Now, let's turn to Houston. Eric Berger, the Houston Chronicle's SciGuy, has already written a short blog column about the upcoming Darwin Day in Houston, and he wrote a longer news article about how scientists use evolution to develop new technologies. This latter article lists a few of the events in a resources sidebar. A complete list is here. The most important ones for the public are the following:

"Politics of Teaching Evolution in Texas"
McMurtry Auditorium, Duncan Hall Rice University,
6100 Main, Houston, Texas
Wednesday, February 11, 2009, 7:00 p.m. FREE

Darwin/Lincoln Birthday Celebration
Houston Academy of Medicine-Texas Medical Center Library,
1133 John Freeman Blvd., Houston, Texas
Thursday, February 12, 2009, 8:30 am - 5:00 pm FREE

Birthday Cake and "A Flock of Dodos: The Evolution-Intelligent Design Circus"
University of St. Thomas, 3800 Montrose, Houston, Texas
Thursday, February 12, 2009, 12:30 pm, 3:35 pm. and 5:00 pm

Francisco J. Ayala, Ph.D., University of California, Irvine
“Darwin’s Gift to Science and Religion”
Houston Museum of Natural Science, One Hermann Circle Drive, Houston, Texas
Tuesday, February 24, 2009, 6:30 pm

Claudia Stevens
"Blue Lias, or the Fish Lizard's Whore"
University of Houston Main Campus,
Jose Quintero Lab Theatre (Entrance 16 off Cullen Blvd.)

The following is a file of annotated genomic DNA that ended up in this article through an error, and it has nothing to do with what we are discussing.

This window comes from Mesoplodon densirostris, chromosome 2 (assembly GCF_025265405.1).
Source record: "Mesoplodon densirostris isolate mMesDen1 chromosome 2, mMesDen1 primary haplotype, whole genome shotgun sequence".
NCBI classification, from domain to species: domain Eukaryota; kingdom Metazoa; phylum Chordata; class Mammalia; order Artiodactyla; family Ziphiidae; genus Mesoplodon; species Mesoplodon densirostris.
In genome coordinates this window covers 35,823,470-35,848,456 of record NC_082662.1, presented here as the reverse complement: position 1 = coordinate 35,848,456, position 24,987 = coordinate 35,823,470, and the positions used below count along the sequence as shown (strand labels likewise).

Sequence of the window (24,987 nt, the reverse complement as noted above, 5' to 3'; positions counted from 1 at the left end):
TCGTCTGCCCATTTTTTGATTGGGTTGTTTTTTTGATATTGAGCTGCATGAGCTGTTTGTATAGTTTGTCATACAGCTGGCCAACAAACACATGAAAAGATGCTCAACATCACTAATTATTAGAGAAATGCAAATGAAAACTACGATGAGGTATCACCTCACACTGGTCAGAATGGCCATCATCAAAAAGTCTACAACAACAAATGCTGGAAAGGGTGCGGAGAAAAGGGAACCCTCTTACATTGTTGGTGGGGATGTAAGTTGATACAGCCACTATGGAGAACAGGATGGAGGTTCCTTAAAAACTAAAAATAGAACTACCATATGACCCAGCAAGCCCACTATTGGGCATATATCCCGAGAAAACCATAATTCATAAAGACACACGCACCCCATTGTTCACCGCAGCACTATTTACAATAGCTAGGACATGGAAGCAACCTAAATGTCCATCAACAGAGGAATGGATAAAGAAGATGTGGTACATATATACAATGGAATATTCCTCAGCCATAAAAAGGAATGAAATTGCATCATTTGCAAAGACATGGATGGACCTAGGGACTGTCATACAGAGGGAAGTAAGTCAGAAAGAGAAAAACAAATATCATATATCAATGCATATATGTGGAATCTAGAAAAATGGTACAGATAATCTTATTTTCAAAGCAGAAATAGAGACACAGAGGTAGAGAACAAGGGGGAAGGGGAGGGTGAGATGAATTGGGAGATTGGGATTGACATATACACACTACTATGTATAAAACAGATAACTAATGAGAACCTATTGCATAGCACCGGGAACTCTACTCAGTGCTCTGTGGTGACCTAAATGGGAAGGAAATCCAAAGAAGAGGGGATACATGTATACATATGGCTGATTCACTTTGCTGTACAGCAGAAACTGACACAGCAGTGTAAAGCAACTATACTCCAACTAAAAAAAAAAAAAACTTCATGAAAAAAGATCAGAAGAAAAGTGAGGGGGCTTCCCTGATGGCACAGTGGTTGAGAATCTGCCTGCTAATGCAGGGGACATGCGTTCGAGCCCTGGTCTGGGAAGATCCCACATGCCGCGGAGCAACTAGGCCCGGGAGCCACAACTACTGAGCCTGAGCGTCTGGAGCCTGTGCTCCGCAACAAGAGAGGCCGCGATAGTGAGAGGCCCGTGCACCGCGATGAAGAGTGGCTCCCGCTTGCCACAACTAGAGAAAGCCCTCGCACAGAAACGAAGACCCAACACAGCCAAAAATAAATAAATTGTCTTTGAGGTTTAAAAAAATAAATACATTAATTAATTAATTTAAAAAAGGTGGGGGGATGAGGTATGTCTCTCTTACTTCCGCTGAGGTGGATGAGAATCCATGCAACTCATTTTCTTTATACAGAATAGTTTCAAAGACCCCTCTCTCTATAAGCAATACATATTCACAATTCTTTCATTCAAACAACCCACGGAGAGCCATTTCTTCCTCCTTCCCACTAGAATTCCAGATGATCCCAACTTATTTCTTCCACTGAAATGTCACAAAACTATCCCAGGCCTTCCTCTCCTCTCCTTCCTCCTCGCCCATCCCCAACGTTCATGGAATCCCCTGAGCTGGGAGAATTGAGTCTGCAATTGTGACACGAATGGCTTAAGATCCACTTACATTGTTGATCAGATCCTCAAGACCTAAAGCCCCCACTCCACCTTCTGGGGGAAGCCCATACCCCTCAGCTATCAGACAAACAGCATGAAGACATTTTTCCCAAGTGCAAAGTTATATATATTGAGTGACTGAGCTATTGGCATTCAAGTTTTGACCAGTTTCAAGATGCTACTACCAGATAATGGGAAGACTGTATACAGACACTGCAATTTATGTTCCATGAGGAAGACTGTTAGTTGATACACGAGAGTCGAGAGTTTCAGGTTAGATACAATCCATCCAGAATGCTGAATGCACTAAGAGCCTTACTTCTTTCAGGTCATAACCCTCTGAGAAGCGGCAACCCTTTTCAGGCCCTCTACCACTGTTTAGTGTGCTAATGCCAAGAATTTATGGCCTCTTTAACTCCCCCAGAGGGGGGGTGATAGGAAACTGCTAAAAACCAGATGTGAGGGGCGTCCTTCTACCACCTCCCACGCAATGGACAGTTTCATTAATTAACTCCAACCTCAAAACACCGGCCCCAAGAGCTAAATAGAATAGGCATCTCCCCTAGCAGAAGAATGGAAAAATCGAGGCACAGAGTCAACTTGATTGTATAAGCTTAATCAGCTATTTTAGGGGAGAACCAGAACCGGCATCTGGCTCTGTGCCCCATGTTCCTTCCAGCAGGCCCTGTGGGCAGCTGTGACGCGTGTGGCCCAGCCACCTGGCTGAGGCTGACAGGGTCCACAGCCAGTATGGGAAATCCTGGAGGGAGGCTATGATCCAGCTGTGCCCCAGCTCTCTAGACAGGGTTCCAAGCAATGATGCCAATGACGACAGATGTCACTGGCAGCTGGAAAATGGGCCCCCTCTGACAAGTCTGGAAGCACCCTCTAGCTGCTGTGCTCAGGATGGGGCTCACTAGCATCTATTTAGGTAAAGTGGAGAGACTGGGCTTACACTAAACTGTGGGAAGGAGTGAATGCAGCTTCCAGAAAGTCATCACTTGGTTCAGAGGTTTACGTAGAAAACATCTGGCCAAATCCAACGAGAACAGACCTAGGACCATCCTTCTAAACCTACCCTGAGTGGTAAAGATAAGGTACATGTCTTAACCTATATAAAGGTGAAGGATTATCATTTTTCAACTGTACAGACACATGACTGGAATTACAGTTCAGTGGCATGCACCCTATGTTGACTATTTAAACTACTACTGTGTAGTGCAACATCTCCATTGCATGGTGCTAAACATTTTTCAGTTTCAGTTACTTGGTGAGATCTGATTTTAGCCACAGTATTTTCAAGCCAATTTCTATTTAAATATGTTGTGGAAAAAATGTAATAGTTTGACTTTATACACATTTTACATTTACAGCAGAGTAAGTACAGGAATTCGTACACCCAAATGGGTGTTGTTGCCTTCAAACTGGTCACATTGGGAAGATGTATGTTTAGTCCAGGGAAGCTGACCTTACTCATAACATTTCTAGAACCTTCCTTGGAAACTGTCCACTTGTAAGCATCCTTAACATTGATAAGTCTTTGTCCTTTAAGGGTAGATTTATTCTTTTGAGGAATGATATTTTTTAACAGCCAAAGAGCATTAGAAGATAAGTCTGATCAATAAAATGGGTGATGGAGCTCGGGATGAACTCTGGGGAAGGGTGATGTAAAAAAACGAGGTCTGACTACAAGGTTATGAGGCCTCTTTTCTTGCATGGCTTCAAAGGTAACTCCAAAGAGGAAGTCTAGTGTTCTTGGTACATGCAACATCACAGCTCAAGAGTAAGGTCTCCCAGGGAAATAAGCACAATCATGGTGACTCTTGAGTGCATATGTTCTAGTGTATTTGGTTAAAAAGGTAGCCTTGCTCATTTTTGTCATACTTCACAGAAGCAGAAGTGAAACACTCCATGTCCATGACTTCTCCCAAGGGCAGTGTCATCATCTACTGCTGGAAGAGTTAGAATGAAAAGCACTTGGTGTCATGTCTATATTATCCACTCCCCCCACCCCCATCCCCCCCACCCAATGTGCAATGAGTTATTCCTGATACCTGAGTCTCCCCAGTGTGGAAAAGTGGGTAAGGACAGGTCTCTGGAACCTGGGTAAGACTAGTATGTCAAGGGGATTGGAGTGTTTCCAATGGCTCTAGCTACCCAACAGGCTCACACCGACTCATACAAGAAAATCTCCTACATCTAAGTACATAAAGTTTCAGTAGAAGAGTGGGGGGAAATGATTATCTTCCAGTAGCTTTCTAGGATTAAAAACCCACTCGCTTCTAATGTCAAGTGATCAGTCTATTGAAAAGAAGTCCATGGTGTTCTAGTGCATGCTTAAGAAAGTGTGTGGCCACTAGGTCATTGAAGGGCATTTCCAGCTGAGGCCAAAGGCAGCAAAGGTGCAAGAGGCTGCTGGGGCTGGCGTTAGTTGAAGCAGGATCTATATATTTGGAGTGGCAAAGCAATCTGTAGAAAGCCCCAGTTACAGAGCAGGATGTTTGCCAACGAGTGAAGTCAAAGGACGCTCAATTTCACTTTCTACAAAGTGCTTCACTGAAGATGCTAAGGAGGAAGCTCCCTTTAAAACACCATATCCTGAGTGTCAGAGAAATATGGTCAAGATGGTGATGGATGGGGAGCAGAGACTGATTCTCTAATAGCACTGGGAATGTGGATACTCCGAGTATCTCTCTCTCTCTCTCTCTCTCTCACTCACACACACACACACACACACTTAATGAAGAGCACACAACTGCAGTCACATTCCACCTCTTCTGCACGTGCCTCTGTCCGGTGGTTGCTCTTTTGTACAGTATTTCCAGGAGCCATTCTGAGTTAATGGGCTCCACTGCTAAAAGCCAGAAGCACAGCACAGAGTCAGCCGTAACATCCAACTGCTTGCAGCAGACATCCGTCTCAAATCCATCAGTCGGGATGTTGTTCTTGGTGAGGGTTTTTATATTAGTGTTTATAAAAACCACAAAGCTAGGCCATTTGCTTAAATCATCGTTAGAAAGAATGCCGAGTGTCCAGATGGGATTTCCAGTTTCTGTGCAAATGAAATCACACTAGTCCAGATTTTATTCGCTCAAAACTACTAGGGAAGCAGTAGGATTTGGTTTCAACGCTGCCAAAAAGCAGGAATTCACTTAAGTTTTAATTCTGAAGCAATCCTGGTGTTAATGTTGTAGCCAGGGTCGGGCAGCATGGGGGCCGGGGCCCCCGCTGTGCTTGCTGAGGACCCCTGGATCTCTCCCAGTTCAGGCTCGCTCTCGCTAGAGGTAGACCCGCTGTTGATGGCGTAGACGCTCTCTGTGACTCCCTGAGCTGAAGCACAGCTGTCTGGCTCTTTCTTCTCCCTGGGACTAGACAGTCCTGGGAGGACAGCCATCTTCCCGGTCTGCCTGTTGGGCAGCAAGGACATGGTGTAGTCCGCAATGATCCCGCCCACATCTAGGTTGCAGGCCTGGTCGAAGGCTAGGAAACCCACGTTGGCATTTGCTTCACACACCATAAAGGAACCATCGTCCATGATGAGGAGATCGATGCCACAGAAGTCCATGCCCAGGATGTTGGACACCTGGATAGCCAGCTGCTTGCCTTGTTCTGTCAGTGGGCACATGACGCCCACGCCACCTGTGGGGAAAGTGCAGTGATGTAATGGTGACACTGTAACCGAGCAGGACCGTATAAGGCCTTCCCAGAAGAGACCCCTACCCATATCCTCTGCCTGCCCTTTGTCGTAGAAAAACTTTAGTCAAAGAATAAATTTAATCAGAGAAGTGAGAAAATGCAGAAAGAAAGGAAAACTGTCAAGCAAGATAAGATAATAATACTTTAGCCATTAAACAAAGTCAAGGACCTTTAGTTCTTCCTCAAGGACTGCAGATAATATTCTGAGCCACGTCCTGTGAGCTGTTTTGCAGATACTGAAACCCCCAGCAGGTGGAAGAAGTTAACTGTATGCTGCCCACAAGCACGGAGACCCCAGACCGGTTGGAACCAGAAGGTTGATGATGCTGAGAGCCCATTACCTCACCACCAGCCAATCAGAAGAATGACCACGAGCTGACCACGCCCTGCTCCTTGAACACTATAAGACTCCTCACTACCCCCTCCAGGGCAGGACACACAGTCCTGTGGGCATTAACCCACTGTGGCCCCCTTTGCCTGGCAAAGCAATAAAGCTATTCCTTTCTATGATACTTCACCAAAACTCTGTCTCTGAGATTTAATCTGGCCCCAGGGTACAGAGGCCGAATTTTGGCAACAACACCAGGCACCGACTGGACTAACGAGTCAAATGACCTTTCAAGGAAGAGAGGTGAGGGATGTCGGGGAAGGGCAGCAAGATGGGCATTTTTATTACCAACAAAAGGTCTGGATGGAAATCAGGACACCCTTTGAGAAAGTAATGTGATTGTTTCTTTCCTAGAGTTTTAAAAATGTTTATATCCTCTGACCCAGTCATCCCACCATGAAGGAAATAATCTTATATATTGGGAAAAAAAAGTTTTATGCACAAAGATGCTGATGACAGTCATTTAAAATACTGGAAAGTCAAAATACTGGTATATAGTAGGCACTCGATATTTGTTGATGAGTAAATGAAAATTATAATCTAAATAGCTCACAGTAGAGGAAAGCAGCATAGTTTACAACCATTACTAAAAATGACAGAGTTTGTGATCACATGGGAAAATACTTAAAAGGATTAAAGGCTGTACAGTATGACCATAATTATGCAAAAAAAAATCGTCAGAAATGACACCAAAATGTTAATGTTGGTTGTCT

Thursday, February 26, 2009, 7:30 pm

George V. Coyne, S.J., Vatican Observatory
“The Dance of the Fertile Universe: Evolution or Intelligent Design?”
Houston Museum of Natural Science, One Hermann Circle Drive, Houston, Texas
Tuesday, March 3, 2009, 6:30 pm

David A. Wheeler, Ph.D., Human Genome Sequencing Center at Baylor College of Medicine
“From Genes to Genomes--Evolution or Revolution in Medicine”
Houston Museum of Natural Science, One Hermann Circle Drive, Houston, Texas
Tuesday, March 10, 2009, 6:30 pm

Jill Pruetz, Ph.D., National Geographic
“Redefining Chimpanzees: How Savanna Chimpanzees Inform Our Understanding of Human Evolution”
Houston Museum of Natural Science, One Hermann Circle Drive, Houston, Texas
Tuesday, March 24, 2009, 6:30 pm

Dan Graur, Ph.D., University of Houston
“The Darwinian Genome: Telltale Signs of Evolution in Your Chromosomes”
University of Houston Main Campus, Houston, Texas
Wednesday, April 22, 2009, 11:30
FREE Contact Carolyn Meanley, 713.743.9781 for a reservation by April 10, 2009.

Note that these presentations continue through April, and that a fellow-blogger on Evo.Sphere, Dr. Dan Graur of the University of Houston, is a speaker in April. Some are free and some have a small cost. If I lived in Houston, I would not miss the talks by Ayala, Coyne, Wheeler, Pruetz, and Graur. I've left off some excellent presentations that are part of a Rice University continuing education course that has a registration fee of $135. More information about all of these presentations can be found on the Darwin 2009 Houston website.

The "Politics of Teaching Evolution in Texas" on February 11 is an interesting panel discussion at Rice. This is my topic, and I have been the foremost expert on this issue in the state since 1980, so I wonder why I wasn't invited to participate, particularly since I am a Rice grad. The organizers probably think I'm still a grad student, although I have been  a college and university professor for 22 years. The participants will discuss my usual topics: developing  science curricula standards and adopting science textbooks, how the political process in Austin affects these issues, and what the stakes are for Texas prosperity and its economic future.


Texas Citizens for Science
Last updated: 2009 February 6